“Keep Showing Up” is a phrase that Des Linden, an American long distance runner, and winner of the Boston Marathon, repeats often. It’s a mantra that I use in my own running, particularly as I come back from injury and need to regularly remind myself that training is about showing up, even when it’s hard, and even when I don’t want to. I recently put it on a letter board in my office to remind myself of its importance in my life.

But its importance in other ways really crystallized for me recently as the Black Lives Matter movement gained global traction and became something that (as it should) matters too to brands, to white people, to all of us.

I debated a long time about writing this post, but I keep seeing that sign in my office, to “Keep Showing Up.”

I am a perfectionist, so I always want to do, and say, the right things. That has often kept me silent on things that matter, because I don’t want to make a mistake. But what I have learned in doing the work over the past several months is that speaking up is more important than getting it right. Listening is still essential, and I am doing that too. But being okay with getting things wrong (and being corrected, and doing better) is part of my learning process. Should be part of all of our learning process. So I am showing up. That means I am showing up personally, and I am showing up professionally.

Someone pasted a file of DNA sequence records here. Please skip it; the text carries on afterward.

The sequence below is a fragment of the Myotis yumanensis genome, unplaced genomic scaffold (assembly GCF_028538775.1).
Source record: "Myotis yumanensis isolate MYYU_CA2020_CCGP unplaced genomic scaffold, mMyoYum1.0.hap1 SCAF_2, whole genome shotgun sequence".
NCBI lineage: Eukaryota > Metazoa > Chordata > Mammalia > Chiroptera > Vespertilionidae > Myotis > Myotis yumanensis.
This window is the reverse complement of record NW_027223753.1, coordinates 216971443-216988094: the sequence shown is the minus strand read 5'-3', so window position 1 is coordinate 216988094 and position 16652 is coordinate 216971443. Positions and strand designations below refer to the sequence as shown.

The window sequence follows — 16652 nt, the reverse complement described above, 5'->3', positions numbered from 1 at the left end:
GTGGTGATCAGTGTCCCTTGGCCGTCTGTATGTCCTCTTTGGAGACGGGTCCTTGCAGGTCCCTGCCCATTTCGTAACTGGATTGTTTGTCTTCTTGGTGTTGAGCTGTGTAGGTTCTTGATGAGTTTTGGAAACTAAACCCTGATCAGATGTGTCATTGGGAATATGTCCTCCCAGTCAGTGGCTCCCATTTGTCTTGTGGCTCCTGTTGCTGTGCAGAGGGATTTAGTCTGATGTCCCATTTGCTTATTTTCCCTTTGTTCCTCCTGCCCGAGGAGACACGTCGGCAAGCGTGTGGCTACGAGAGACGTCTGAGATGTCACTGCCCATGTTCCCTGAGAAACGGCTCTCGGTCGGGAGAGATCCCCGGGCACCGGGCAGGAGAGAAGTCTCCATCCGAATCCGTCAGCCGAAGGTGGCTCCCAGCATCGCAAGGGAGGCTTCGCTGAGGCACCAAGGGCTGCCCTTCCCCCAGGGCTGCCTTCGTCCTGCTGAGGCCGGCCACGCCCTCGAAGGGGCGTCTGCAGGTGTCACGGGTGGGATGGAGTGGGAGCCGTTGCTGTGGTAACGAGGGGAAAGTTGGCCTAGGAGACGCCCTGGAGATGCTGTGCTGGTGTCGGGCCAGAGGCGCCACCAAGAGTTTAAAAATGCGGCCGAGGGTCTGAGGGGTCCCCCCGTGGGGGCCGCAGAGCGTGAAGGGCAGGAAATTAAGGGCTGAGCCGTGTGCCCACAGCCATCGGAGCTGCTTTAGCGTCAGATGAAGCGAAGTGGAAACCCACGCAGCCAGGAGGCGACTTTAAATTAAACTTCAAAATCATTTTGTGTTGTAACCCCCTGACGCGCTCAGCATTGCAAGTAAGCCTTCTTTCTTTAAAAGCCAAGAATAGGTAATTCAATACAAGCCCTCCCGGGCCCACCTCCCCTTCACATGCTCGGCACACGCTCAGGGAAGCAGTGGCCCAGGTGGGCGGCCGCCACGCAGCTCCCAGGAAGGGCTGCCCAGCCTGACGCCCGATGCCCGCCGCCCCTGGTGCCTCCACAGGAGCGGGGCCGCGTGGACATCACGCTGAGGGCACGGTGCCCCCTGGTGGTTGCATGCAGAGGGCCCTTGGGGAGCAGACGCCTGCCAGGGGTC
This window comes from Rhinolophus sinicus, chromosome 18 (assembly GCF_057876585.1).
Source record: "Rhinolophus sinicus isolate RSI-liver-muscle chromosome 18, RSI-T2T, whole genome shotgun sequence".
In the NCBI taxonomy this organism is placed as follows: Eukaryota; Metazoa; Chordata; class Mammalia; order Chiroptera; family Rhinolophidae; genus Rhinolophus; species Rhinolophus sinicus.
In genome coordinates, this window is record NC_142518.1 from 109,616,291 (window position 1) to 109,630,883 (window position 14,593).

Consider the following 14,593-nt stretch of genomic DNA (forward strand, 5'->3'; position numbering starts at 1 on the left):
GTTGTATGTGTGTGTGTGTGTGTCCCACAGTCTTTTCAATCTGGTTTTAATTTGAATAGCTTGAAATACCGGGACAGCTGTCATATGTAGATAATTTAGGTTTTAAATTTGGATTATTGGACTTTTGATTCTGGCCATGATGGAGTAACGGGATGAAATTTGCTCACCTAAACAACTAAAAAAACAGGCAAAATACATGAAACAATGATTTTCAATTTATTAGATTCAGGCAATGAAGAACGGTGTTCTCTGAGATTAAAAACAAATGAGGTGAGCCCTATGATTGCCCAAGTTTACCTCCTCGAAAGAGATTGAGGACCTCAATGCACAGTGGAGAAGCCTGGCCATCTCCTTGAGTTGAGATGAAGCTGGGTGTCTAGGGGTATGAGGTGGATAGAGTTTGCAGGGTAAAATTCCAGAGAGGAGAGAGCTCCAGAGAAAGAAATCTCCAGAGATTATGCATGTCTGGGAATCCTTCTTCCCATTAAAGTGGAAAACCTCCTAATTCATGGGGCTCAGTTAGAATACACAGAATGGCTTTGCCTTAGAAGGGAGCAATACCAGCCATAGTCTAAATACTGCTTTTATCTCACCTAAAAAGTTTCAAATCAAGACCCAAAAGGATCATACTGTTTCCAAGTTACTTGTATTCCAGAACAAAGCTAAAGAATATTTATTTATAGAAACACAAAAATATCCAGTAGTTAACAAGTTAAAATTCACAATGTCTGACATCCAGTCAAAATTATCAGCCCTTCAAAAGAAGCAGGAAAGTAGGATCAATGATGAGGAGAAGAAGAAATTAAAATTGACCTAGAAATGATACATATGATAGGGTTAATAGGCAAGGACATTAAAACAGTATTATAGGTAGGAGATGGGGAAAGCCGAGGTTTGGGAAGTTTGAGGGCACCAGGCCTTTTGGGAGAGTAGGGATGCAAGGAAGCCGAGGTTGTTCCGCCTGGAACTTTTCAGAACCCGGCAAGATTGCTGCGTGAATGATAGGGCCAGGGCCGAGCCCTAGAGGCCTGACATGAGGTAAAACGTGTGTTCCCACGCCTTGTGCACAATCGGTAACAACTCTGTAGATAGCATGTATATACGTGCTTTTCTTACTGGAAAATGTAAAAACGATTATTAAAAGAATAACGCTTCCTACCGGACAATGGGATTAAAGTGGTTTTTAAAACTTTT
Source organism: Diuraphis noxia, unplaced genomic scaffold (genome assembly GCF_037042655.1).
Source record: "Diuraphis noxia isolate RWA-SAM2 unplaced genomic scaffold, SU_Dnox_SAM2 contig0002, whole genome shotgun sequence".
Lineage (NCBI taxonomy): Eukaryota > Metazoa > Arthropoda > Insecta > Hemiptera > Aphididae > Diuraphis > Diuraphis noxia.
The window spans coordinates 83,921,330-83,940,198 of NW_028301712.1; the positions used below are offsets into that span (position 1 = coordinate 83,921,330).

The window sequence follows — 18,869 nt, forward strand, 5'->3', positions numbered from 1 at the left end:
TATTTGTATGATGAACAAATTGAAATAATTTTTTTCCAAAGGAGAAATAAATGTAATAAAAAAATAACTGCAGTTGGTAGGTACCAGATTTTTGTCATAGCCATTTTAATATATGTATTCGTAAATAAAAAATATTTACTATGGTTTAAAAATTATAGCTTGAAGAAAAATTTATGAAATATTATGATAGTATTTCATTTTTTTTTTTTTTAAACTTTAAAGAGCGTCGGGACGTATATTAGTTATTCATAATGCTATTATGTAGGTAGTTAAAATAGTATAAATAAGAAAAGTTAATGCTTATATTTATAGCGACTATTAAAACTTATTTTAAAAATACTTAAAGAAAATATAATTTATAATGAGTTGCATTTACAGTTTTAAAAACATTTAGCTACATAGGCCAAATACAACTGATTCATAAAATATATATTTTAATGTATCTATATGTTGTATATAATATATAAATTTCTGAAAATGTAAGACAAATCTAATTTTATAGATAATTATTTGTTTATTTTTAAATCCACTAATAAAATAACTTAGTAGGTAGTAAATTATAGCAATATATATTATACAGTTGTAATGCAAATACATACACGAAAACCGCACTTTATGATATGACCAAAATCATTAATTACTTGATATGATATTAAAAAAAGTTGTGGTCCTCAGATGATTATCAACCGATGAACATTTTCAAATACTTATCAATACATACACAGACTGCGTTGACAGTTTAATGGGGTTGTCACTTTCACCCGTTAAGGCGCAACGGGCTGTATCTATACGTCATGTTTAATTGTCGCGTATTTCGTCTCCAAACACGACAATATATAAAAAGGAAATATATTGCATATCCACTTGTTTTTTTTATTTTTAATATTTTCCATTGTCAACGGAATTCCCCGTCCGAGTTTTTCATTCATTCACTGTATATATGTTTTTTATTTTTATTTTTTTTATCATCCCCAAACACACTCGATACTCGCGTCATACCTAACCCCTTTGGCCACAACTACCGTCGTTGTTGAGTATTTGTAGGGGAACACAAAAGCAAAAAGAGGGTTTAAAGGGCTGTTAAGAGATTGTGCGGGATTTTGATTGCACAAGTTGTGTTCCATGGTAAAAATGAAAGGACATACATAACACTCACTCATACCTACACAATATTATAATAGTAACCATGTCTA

We have shared a statement of solidarity with the Black Lives Matter movement, and that was a first step in showing up. But I know, very deeply, that we as an organization can do better. We need better representation on our board. We need better representation in our membership. We need better representation in our speakers. These are things I recognize, and will do better on. We cannot pay lip service to this. I promised my members last year that we were going to be having some uncomfortable conversations about gender and race, and I meant it. I’ll be showing up to be uncomfortable too. I know I’m going to make mistakes, and I welcome feedback on that.

One of the things I am committed to doing more of is amplifying black voices, and there have been many people this week who have shared their perspectives and stories. I am grateful to them for their labor. I want to include those here, because I think they’re incredibly valuable in understanding additional context to the work that we need to do in terms of diversity in the legal space. I would encourage all of us to keep showing up, for white folks to do the work ourselves and not ask our black colleagues and friends to expend any additional labor unless they volunteer to do so, to actively make space, listen, engage and NOT make the same excuses that we have made in the past. This is going to be a marathon, not a sprint, but just like a running marathon, I do believe that the work is going to be worth the effort.


Call to GCs: What Are You Prepared to Do to Prevent the Endemic Asphyxiation of Black Legal Careers? by Donald Prophete, a partner at Constangy, Brooks, Smith & Prophete

NDLS Dean G. Marcus Cole: “I am George Floyd. Except, I can breathe. And I can do something.” by G. Marcus Cole, the Joseph A. Matson Dean and Professor of Law

Why I Resist Casual Friday and Other Thoughts on Diversity and Inclusion: A Black Partner’s Perspective by Orlando R. Richmond Sr., a partner at Butler Snow